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Interlocking Struggles, Interwoven Success: College and Career Pathways for Women of Color in STEM and Healthcare

  • Author(s): Cobian, Krystle
  • Advisor(s): Hurtado, Sylvia
  • et al.
Abstract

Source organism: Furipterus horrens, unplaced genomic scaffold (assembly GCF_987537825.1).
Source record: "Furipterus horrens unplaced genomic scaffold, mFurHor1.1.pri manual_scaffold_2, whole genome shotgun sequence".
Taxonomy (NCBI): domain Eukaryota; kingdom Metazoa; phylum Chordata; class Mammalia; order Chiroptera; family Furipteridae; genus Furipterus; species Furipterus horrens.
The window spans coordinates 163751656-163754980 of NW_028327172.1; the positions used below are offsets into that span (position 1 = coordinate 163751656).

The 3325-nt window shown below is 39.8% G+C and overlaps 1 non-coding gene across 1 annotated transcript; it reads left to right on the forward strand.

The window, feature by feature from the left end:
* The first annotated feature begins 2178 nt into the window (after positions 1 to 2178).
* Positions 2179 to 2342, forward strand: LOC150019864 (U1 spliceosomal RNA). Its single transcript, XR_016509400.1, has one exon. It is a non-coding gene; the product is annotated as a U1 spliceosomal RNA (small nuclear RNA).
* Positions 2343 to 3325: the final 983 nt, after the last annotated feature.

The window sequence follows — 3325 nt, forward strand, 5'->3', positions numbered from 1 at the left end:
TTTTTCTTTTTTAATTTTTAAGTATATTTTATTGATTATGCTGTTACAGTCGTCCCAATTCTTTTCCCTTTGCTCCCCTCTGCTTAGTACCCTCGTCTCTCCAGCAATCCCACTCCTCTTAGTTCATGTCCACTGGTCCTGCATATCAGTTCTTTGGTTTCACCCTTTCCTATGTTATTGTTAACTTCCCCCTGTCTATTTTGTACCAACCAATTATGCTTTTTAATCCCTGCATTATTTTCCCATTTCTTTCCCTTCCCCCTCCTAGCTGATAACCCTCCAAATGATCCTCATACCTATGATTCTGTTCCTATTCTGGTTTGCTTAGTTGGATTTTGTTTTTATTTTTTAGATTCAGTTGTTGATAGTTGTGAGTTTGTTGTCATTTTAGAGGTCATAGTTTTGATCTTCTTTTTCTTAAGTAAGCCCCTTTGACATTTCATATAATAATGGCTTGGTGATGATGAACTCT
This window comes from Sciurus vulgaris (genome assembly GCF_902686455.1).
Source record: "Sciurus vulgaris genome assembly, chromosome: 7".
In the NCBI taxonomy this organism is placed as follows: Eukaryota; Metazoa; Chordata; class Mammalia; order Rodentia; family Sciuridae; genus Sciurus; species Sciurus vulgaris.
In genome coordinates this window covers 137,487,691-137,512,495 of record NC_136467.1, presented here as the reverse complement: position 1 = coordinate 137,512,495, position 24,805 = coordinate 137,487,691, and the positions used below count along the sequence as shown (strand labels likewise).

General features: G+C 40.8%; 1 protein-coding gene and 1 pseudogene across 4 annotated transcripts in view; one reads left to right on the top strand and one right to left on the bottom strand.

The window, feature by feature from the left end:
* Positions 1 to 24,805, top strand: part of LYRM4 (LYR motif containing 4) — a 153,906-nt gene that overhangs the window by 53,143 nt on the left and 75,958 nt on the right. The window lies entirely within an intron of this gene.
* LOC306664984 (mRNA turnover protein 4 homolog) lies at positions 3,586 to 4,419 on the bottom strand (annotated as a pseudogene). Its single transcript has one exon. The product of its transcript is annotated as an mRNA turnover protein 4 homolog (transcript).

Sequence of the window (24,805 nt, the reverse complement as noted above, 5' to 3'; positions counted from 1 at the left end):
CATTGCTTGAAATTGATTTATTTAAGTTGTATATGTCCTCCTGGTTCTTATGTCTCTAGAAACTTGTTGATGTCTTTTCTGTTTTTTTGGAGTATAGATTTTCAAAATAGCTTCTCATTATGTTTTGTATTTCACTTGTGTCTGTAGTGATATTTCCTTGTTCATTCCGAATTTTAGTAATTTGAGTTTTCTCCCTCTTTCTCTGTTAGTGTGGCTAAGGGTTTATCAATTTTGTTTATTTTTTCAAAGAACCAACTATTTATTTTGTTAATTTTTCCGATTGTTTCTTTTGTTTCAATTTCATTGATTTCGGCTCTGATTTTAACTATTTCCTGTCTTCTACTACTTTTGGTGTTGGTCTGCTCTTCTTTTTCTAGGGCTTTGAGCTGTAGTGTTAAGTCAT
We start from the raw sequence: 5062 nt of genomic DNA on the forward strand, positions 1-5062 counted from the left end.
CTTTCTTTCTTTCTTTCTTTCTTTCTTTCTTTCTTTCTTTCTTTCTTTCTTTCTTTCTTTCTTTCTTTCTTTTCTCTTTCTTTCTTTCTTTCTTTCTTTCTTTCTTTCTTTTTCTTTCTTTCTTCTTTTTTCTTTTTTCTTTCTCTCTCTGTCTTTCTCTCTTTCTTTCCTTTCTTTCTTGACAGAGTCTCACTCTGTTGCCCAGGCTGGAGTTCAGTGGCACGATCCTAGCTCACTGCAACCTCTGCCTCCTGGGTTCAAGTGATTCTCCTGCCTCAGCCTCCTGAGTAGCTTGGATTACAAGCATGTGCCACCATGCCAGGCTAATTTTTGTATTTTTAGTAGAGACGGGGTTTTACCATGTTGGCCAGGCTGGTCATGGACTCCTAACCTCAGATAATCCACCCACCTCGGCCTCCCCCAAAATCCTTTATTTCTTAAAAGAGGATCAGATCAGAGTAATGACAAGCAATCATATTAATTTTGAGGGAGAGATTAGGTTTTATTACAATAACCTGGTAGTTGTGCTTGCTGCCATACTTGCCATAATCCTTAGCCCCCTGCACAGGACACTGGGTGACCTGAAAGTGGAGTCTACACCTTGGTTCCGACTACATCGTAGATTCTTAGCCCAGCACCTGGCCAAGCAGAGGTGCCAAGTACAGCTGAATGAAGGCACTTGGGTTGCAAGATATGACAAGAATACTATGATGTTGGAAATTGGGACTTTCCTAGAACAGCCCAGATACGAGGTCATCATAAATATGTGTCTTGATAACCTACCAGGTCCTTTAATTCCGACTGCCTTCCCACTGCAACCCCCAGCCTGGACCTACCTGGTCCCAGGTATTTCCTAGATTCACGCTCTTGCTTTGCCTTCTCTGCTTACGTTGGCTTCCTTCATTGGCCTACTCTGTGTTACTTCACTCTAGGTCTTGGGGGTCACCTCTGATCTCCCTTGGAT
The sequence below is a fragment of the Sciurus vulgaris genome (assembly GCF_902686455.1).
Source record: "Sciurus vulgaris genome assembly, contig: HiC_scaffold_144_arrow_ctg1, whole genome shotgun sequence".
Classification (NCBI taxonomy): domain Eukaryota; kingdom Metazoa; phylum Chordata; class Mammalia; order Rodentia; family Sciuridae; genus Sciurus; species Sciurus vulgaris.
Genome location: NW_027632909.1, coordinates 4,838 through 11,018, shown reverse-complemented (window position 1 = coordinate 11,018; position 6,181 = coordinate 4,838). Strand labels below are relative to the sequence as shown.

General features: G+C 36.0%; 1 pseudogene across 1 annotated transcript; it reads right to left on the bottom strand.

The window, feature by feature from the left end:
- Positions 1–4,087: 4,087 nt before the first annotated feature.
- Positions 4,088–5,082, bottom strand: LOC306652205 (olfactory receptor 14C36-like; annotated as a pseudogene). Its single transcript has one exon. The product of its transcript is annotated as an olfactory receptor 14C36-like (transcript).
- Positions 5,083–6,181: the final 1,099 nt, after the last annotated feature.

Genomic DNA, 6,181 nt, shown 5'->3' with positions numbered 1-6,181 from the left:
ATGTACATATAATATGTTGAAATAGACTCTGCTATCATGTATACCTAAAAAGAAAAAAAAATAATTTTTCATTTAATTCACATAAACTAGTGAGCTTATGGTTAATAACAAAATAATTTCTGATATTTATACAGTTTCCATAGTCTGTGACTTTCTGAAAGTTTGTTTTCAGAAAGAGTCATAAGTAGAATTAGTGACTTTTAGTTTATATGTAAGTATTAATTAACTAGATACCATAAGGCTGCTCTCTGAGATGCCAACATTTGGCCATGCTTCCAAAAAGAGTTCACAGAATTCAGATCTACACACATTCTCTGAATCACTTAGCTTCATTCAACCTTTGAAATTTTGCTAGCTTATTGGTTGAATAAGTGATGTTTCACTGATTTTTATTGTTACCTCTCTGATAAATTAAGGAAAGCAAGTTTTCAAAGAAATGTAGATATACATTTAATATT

With more women of color (WOC) aspiring to study science, technology, engineering, mathematics, and healthcare (STEMH), colleges and universities serve as a critical environment for preparing and supporting successful transitions from earning a STEMH degree through participation in the STEMH workforce. I use a three-article format to examine the college and career pathways of WOC STEMH graduates (2006-2010), including those who were in graduate study or gainfully employed in the STEMH workforce. All three studies center WOC experiences and intersectionality. The first article uses longitudinal data to examine high school, college, and post-baccalaureate attitudes, opinions, and experiences of 427 WOC STEMH bachelor’s degree holders to predict a three category outcome: whether a WOC entered a healthcare-related pathway, a STEM-specific pathway, or left STEMH. The second study aims to advance Quantitative Critical Methodology (QuantCrit) by using a mixed methods design to examine how race, class, gender, and sociohistorical context of the 2008 economic recession shaped career outcomes for STEMH bachelor’s degree holders who entered college in 2004. The third study involves interviews with seven Filipina American women working or attending graduate school in a STEMH field to show how sociohistorical context is key in capturing the full picture of how WOC in STEMH make career decisions. Together, these studies expand understandings of intersectionality as a theoretical lens to reveal individual and structural forms of oppression, advance QuantCrit methodology and the application of intersectionality in research methods, and provide new knowledge about the role of higher education institutions in facilitating or stalling WOC’s STEMH career pathways. Findings of the three studies have implications for academic leaders and recommend changes that can reduce attrition of WOC as they navigate college and career decisions.

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